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Intuition, Tinkering, Hacking and Problem Solving

 

Really Big FootI was with my web resource who is also involved in the Makerspace movement.  I was asking him about 3D printing and the whole Makerspace activity.  He made a point that the movement is not about “making” as much as it is about thinking.

So, what can you learn from this movement?

Do you have a challenge to overcome in your business?  Have you been told that you need to “think outside the box”?  Consider using intuition, tinkering and hacking to get you to a solution.

But you thought hacking was bad, and tinkering was a waste of time.  You may be thinking that your intuition is unreliable, and all that counts is concrete deliverables.

I was in a meeting with a customer and my engineering manager.  I presented a set of possible future features that we could deploy.  After the meeting was over, my engineer was visibly upset.  He said to me, “You presented three features that I am not sure we can do!” My response was, “Let’s see how the customer responds.”

But how does this fit with intuition, tinkering and hacking?

Use your intuition and develop an idea

Intuition is a way to inform one’s creativity before engaging in process.  Intuitive ideas can come to you when you immerse yourself in something so much that you feel yourself gravitating in a direction.  Eliminate constraints that may impact a direction.  Share your new ideas with others.

Maybe suggest that cost is not an issue.  Or look beyond what is happening currently in the market.  Ask hypothetical questions and assume that even the seemingly impossible might be possible.  What if it were possible?  What would you do or try?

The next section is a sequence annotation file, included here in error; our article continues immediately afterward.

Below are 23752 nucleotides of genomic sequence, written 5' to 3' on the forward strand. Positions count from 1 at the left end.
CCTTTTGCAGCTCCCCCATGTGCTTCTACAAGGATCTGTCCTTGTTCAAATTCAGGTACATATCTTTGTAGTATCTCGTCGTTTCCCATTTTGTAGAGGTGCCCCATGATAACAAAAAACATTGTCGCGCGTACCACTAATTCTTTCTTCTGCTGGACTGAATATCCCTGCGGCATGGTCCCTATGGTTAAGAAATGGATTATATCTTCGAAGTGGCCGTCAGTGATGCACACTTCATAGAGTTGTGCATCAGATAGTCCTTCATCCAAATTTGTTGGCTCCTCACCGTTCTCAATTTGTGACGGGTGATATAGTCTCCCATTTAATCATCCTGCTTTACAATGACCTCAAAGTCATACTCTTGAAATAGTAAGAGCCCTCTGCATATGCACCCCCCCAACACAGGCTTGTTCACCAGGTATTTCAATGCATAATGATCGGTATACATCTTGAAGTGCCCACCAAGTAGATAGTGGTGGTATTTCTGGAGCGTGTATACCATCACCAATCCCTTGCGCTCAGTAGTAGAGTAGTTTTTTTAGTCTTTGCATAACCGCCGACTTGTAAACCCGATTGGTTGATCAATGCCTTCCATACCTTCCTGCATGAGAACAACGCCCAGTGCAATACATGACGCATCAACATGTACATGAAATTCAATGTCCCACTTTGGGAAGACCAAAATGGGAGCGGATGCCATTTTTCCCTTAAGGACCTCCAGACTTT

Start tinkering

Tinkering is a way to make your idea tangible.  Tinkering is how we begin to answer fundamental questions about how a thing might work.

Moreover, tinkering is an incredibly low-friction way to learn by making mistakes and finding problems, and then finding solutions to those problems.

Create a drawing or a storyboard.  Try different stories out.  Roleplay being the customer or the seller.  Use improv or comedy to simulate the selling process.

If you are creating a product, this is where 3D printing can help out.  Create some models and let people interface with them.  When your testers have a suggested change, make the modification and try again.

Also, consider discussing different price levels and distribution strategies.

Leverage what others have done

Despite its negative connotation, a hack can be a quick way to produce what is needed, although not always at the quality you might want.

Take your tinkering and create something that works.  In writing, this is often a first draft.  Website creators may create a first version of the entire site and then finish it in pieces.

Rather than a full requirements document, you can create some conceptual hacks.  Make something tangible and build something that works well enough, if not perfectly.

Think about self-driving cars.  They work, but not in all situations.

The next part of hacking is engaging your community.  Offer an opportunity for others to work on your concept.  Make your prototype available and let some of your collaborators try to improve it.  Classic open-source collaboration successes include Linux and WordPress.

But collaboration does not have to be open source.  Your customers and suppliers are great resources for collaboration.  Why?  Because they have a vested interest in your success.

You now have a solution that can be marketed.  Ask these questions: What problem does it solve? How does it solve the problem and what makes it different?”

Consider what you have learned from your intuition, tinkering and hacking. You may have some solutions you were not sure were possible!

Article written by
Mark Goodman is the President & CEO of e-Conversation Solutions. He is also past workshop chair at SCORE Chicago. Prior to founding e-Conversation, Mark held numerous positions as a technology executive, including Director of Business Development at Motorola, where he was the first business manager in the cell phone group. In addition to Motorola, Mark was an executive for a Silicon Valley company and a film buyer for General Cinema Theatres. Mark holds an MBA from Boston University and an MA in radio/TV/film from Northwestern University.
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